Beyond Seeing Eye: Service Dogs’ Many Jobs

By Deborah Jeanne Sergeant

While the seeing eye dog may come to mind when picturing a service animal, service dogs can perform many other important jobs to help people with disabilities or medical conditions.

Carol Borden, founder/CEO with Guardian Angel Medical Service Dogs said that although guide dogs have been used in the US since 1929, other types of service animals have become widely known only in the past 40 years.

Based in Florida, Guardian Angel places dogs nationwide.

Borden said that service dogs can help with both “visible” and “invisible” needs, including mobility, retrieval, tasks and warning of seizures or low blood sugar.

“Dogs have a very sophisticated sense of smell,” Borden said. “They know as soon as there’s a chemical change in the body such as a diabetic change and they can alert if it’s too high or low.”

Guardian Angel trains dogs for a specific type of service to which the dog demonstrates interest and aptitude.

Puppies all receive the same basic training for socialization and desensitization and during that process, the dog’s talents becomes clear to trainers.

“Does he like to use his nose?” Borden said. “Does he bring every stick and stone in the yard?”

It’s a 12- to 15-month process.

The organization also learns about potential recipients to see what needs they have and what type of dog would work well with their household.

Once a good match is made, the dog learns advance skills needed for that recipient. Then the dog and recipient train and bond together.

“Once they’re ready to go home, they’re in good working condition,” Borden said. “We continue to keep up with them for the life of the team.”

Guardian Angel uses German shepherds mostly because they mature more quickly than other breeds and are a working breed that enjoys learning.

Beverly Underwood serves as president of Canine Helpers for the Handicapped, Inc. in Lockport. She said her organization is one of the first schools to work with people with multiple disabilities. In the organization’s 35 years, Canine Helpers has placed more than 750 dogs placed nationwide.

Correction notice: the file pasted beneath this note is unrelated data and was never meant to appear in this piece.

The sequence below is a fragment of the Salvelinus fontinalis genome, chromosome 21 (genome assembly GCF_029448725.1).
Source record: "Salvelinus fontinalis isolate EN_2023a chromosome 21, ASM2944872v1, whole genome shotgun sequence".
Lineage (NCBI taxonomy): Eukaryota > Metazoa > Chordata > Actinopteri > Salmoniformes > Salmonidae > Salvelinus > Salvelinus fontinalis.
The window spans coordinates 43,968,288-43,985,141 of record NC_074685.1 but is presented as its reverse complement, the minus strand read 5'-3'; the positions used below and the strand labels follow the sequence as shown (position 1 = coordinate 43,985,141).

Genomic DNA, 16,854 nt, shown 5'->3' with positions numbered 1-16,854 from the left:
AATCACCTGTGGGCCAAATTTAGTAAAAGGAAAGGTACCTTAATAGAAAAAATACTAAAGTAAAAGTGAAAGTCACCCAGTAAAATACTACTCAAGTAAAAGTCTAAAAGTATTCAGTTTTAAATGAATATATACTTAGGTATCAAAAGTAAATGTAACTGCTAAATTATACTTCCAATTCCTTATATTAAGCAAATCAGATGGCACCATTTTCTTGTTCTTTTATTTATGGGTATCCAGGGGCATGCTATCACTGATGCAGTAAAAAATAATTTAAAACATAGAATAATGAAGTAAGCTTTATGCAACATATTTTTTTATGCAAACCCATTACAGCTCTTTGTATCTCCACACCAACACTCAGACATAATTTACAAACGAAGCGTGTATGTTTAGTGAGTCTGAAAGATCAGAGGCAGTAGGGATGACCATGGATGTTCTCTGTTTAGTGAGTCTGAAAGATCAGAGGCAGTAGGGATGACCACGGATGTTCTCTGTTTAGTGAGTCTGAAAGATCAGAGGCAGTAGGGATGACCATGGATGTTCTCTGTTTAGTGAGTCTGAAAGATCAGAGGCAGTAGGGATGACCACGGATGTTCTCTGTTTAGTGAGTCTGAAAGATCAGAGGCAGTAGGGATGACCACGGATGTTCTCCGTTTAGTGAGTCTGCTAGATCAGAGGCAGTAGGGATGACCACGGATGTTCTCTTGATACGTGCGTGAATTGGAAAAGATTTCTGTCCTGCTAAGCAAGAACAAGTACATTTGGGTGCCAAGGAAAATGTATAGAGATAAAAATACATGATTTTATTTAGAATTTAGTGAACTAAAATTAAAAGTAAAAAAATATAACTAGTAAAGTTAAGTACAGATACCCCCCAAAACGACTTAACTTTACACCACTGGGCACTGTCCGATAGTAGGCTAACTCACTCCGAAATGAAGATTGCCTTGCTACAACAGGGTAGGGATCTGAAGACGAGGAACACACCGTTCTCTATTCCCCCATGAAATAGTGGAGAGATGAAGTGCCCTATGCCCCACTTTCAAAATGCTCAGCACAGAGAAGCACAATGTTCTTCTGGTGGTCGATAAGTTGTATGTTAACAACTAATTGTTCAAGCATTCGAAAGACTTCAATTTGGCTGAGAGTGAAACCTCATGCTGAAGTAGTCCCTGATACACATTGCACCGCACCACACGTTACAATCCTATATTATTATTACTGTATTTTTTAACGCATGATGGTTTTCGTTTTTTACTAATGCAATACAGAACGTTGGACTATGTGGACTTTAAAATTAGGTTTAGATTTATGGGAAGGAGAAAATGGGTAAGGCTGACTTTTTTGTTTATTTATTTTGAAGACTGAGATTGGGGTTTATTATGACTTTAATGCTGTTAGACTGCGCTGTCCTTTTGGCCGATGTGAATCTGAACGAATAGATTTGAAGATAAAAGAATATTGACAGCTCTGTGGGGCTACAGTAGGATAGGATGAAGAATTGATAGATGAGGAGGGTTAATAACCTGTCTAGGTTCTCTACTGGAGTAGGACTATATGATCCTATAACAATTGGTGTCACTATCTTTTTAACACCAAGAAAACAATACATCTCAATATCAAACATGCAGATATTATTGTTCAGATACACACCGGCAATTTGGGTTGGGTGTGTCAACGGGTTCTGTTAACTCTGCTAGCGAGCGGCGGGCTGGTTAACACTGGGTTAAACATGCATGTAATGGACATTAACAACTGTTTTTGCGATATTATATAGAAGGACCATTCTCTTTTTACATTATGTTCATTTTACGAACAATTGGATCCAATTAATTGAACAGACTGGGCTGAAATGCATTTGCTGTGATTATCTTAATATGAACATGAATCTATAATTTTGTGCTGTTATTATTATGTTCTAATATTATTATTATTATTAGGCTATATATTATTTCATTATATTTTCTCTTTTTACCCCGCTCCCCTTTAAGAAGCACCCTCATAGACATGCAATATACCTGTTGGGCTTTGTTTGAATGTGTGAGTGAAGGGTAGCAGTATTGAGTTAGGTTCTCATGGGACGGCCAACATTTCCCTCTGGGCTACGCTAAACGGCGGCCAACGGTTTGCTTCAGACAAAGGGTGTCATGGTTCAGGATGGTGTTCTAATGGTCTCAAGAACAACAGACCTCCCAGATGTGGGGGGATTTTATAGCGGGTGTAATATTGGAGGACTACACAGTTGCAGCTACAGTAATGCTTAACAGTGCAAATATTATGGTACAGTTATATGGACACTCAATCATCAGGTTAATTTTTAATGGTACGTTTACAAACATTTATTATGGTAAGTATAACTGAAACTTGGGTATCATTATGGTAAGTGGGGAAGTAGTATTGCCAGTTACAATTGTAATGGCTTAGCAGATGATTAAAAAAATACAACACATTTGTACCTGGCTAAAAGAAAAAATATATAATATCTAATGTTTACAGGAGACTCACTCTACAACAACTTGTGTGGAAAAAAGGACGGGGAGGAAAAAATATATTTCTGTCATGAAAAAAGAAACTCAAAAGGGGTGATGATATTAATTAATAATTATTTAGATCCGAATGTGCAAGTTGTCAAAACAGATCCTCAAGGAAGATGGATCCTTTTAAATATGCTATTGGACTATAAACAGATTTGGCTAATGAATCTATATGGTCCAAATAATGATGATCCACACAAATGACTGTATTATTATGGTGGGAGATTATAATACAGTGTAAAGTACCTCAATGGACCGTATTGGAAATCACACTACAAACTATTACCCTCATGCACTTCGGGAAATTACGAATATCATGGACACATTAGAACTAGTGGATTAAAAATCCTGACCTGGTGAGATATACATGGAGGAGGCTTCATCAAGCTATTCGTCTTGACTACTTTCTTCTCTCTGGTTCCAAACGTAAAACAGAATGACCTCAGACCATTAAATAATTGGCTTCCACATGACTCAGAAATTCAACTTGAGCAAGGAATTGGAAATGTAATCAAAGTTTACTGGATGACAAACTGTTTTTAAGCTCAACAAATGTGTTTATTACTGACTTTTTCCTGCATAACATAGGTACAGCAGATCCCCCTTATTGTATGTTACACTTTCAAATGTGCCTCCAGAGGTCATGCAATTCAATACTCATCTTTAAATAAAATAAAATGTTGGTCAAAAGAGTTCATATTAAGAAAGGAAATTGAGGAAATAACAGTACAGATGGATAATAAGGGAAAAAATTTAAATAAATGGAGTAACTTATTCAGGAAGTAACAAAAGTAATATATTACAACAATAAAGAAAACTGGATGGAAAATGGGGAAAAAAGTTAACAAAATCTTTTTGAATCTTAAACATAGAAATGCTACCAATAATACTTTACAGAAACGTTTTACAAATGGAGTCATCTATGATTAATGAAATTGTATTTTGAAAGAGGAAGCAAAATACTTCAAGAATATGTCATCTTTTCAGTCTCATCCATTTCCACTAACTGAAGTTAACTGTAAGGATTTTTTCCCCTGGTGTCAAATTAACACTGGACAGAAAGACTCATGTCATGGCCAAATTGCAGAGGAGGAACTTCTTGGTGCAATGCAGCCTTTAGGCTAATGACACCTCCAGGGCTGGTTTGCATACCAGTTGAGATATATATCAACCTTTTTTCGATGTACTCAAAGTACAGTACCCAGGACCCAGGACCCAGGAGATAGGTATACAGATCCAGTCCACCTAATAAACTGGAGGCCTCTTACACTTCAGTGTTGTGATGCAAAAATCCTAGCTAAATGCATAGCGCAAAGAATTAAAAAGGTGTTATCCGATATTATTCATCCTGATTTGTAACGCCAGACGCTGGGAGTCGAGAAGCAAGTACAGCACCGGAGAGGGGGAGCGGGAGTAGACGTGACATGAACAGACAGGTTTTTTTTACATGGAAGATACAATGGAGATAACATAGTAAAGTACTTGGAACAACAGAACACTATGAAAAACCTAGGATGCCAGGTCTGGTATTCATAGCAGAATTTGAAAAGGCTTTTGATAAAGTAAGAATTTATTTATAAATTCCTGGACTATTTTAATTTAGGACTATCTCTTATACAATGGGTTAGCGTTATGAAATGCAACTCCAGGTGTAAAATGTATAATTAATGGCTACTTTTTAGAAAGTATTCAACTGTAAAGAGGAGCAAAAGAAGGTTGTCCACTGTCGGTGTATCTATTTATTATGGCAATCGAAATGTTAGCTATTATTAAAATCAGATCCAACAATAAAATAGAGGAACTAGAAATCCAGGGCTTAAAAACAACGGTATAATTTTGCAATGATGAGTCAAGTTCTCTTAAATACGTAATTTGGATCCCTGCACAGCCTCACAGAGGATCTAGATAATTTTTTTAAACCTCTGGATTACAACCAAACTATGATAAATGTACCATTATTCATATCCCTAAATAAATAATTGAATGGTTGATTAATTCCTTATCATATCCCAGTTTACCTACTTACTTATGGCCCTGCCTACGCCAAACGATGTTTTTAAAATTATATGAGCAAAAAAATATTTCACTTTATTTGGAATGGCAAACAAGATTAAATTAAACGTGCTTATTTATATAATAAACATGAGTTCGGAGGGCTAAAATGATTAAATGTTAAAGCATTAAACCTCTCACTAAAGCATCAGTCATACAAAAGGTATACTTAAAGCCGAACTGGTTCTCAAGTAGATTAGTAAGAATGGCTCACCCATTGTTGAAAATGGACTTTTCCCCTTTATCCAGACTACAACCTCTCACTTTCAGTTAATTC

“There aren’t many disabilities for which dogs can’t help,” Underwood said.

Her organization has puppies raised in foster homes and then figures out the dogs’ aptitude. Each dog receives customized training and then trains with the client a couple weeks “to become an efficiently working team,” Underwood said.

Her organization provides lifetime support to the dog/handler team and the animals can receive additional training if they need to provide more services.

Canine Helpers will also train the individual’s pet dog if it has the right temperament and is the appropriate size to offer help.

So what’s the difference among a service animal, emotional support animal and therapy animal?

The Americans with Disabilities Act recognizes only dogs and, rarely, miniature horses as service animals.

Service animals:

• trained to help one person mitigate the challenges of a disability.

• performs at least tasks needed for daily living.

• allowed to go anywhere the person may legally go.

• considered a “medical device” legally.

• owners may only be asked, “Is this a service dog?” and “What tasks are your dogs doing?”

• are not required to have a special vest or owners to bear any paperwork (although the former can be helpful in identifying service dogs).

Emotional support:

• trained to help one person.

• not allowed everywhere in the same sense as service dogs (though some establishments allow them).

Therapy animals:

• trained to exhibit good manners and interact with a variety of people to spread goodwill but not help with any tasks.

• with permission and certification of training, may enter places such as nursing homes, schools, hospitals, or libraries for story hour.

Underwood said that she wishes more people understood that it’s important to never pet or engage with service animals that are on duty. It’s distracting and goes against their training.

She also wishes more people understood that her organization will not train pet dogs to become service dogs just so that people without disabilities can take their pets everywhere.

Fake service dogs have become a problem, according to Borden. Fraudsters obtain a counterfeit vest and identification card to impersonate someone who needs a service animal to take their pet dogs wherever they wish.

“It’s disrespectful to those who need to have these dogs,” Borden said. “I can’t tell you how many times our dogs have been attacked by impostor dogs. It damages the psyche of the service dog and they become defensive and bark at other dogs. They do not have the manners nor act appropriately. Service dogs should be invisible if they’re not doing anything.”